Last year I read a book titled Rain Reign, by Ann Martin, which was selected for the 2017 Oklahoma Children's Sequoyah list. It was the story of Rose, her father (struggling on his own to understand and raise Rose), a stray dog, a hurricane, and Rose's uncle. It was a very well-written book and dealt with some difficult topics that had the book hovering between an upper elementary read and a YA selection. I highly recommend it to 5th-7th grade readers.
However, this left me wondering: what can I recommend as a good book with a neurodiverse character for those younger elementary-aged readers? Now I have one; A Boy Called Bat, by Elena K. Arnold. This book is charming. You will love how all the characters in this book are dynamic; there are no cookie-cutter characters with standard, stereotypical traits. The book is so good because of this. In addition, its simple, though surprisingly, elegant language makes it accessible to readers as early as 2nd grade. This book is going to be great as a class set to get those younger grades talking and thinking about what they read.
Bat's mom is a veterinarian and she has brought home an orphaned baby skunk. She tells Bat they are only keeping it for a month so it can get strong enough to be released. Bat has other plans. He decides to prove to his mother that he is the skunk's best option for a good future, and that a skunk will make a great pet. Along the way, he also has to deal with his exasperated older sister and the back-and-forth of alternating weekends with Dad, an experience relatable to many children.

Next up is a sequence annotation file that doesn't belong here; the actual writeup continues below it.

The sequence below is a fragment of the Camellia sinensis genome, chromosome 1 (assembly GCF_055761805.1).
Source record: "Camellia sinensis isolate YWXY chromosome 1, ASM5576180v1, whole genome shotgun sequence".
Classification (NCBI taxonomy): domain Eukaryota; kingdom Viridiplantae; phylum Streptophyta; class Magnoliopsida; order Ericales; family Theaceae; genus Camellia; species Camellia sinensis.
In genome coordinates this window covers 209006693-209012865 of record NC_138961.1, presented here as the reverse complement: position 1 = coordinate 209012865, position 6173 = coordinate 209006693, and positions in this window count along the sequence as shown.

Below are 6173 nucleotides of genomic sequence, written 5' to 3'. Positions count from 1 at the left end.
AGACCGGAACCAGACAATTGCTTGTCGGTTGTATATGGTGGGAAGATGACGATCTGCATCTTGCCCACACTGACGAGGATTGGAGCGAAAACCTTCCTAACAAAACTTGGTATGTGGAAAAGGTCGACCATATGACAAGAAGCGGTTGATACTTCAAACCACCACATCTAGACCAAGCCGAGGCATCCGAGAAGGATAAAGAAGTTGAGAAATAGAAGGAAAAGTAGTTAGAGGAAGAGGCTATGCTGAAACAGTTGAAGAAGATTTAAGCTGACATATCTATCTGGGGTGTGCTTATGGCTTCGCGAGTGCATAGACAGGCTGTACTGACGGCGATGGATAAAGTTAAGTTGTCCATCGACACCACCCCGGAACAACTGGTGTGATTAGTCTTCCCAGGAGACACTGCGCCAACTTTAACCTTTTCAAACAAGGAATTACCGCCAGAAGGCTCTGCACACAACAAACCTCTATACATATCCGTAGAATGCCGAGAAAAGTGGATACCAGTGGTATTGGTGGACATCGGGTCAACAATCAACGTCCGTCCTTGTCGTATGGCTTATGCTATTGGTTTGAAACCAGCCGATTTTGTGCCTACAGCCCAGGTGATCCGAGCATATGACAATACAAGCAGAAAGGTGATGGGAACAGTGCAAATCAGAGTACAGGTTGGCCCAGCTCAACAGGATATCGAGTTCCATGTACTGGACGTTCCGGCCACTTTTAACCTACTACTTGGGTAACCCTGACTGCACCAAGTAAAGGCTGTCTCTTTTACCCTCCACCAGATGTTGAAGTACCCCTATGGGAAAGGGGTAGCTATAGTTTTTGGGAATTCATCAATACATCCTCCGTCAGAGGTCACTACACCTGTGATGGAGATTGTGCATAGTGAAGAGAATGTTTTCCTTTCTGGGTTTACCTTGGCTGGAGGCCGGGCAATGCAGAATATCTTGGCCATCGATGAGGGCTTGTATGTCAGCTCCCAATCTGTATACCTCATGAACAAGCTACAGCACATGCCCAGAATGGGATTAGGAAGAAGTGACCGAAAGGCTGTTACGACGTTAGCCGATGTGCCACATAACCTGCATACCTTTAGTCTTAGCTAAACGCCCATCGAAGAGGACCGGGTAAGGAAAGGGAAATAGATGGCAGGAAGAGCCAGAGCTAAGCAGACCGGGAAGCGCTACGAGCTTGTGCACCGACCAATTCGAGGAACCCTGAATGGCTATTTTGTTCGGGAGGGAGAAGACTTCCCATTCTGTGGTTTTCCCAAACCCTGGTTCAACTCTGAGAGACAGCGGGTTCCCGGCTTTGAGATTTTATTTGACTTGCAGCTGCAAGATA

You'll fall in love with Bat and his family; you will also get frustrated along with them as they deal with the same lessons all families deal with. This is a great book about learning to respect each other's differences. It also shows how every family has struggles, and no matter how ordinary the struggles, what's extraordinary is the amount of love, respect and understanding each family finds to hold itself together.
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